Friday, April 18, 2008
There's little doubt that video on demand will be as much a part of the TV technology of choice of the future as HDTV. In fact, online video downloads are expected to grow from a total market of thirty five million dollars in 2006 all the way up to six hundred and fifty one million dollars in 2010. That huge growth is prompting a lot of companies to get on board with the technology in an attempt to get a share of that market. The super retailer, Wal-Mart, is the latest to try to get a slice of the pie.
Wal-Mart's service is pretty straight forward. Following the classic Wal-Mart business model it undercuts the prices of many of its competitors even if it's only by a few cents per download. Like any other service, Wal-Mart has advantages and disadvantages. For example, it has an advantage over Apple's iTunes online store because it offers a much greater selection of titles for download than iTunes does. That's largely because Apple has make movie studios reluctant to agree to market their movies through iTunes because of Apple's insistence that all of the movies be sold at the same price. Wal-Mart on the other hand, has demonstrated much more flexibility with its willingness to sell movies for prices ranging from $14.88 to $19.88. That alone has brought Wal-Mart more movie titles to work with.
ClickStar has similar advantages over Apple's iTunes, but it seems pretty evenly matched with Wal-Mart. The main advantage that ClickStar has over Wal-Mart is the fact that it was founded by actor, Morgan Freeman. Given the choice, a lot consumers would probably rather buy their online movies form a Hollywood icon than from a big box store based out of Arkansas.
Apple does have one advantage over both ClickStar and Wal-Mart and that advantage comes from the Apple TV. The Apple TV is a set top box that allows movies, TV shows, and music that has been downloaded from iTunes to be transmitted wirelessly from the home computer to the home entertainment system. This is a great way of integrating the home computer with the home entertainment system without a ton of cables getting in the way of everything. The disadvantage of the Apple TV is that it will only deal with downloads from iTunes (which limits its usefulness right there) and that it will only transmit HDTV in resolutions of up to 720p. Impressive enough for a wireless device, but not ultimately up to consumers' standards.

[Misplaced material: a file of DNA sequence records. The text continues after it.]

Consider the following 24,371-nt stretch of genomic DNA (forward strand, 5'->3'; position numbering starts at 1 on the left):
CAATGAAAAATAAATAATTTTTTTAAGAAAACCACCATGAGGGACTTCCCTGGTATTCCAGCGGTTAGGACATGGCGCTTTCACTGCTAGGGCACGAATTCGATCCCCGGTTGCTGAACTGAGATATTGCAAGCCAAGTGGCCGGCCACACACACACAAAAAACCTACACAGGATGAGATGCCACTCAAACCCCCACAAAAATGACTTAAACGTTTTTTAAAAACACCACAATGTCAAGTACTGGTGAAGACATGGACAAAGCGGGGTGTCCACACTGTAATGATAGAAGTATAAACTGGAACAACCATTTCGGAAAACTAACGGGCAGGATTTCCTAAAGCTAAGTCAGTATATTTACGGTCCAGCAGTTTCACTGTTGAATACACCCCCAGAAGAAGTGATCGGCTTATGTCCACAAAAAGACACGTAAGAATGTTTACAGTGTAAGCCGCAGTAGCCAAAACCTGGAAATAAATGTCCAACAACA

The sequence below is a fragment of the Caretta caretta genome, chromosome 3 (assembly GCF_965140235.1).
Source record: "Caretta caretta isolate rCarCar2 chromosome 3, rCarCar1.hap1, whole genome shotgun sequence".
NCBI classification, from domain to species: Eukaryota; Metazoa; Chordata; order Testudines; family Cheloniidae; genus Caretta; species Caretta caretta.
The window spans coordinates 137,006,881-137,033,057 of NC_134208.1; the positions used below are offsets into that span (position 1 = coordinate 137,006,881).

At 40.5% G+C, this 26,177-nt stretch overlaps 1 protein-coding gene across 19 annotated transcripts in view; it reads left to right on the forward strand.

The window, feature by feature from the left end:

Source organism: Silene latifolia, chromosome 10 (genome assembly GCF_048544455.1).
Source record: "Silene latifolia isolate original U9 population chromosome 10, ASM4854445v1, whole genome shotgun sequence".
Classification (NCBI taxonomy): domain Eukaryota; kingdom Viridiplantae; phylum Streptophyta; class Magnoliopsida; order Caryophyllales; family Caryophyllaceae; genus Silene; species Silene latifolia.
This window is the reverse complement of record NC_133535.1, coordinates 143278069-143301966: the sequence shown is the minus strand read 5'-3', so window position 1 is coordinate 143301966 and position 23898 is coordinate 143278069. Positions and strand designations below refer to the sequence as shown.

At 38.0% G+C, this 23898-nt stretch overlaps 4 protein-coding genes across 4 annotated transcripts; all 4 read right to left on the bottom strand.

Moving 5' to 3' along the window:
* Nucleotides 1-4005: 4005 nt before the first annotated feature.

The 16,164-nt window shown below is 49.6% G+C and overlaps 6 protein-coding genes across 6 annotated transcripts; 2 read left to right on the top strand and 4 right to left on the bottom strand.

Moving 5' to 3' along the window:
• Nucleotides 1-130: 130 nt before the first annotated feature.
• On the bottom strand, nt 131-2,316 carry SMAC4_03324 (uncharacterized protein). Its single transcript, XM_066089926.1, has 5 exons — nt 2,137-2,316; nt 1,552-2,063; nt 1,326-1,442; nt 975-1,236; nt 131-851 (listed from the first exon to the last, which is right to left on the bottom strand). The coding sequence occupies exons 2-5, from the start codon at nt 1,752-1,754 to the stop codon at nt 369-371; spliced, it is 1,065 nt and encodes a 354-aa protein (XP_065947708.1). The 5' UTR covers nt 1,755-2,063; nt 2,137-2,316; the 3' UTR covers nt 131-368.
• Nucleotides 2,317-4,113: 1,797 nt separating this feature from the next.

Amazon's Unbox video download service has Apple's, Wal-Mart's, and ClickStar's systems beat by being able to transfer video files from the home computer directly onto the hard drive of a TiVo digital video recorder. This is a good system because it doesn't require any extra equipment other than maybe a cable to connect the devices. That's always a bonus to take two pieces of equipment that are functional in their own rights - like a home computer and a TiVo DVR- and combine them together to do something that makes them even more useful. That's a lot better than purchasing a set top box like the Apple TV that only does one thing.
While all of these different services and systems are hashing out the details of how deliver video on demand, at some point we can expect a standardized way of doing things in much the same way that all video rentals came on VHS cassettes for many years, and DVD's were a standard format.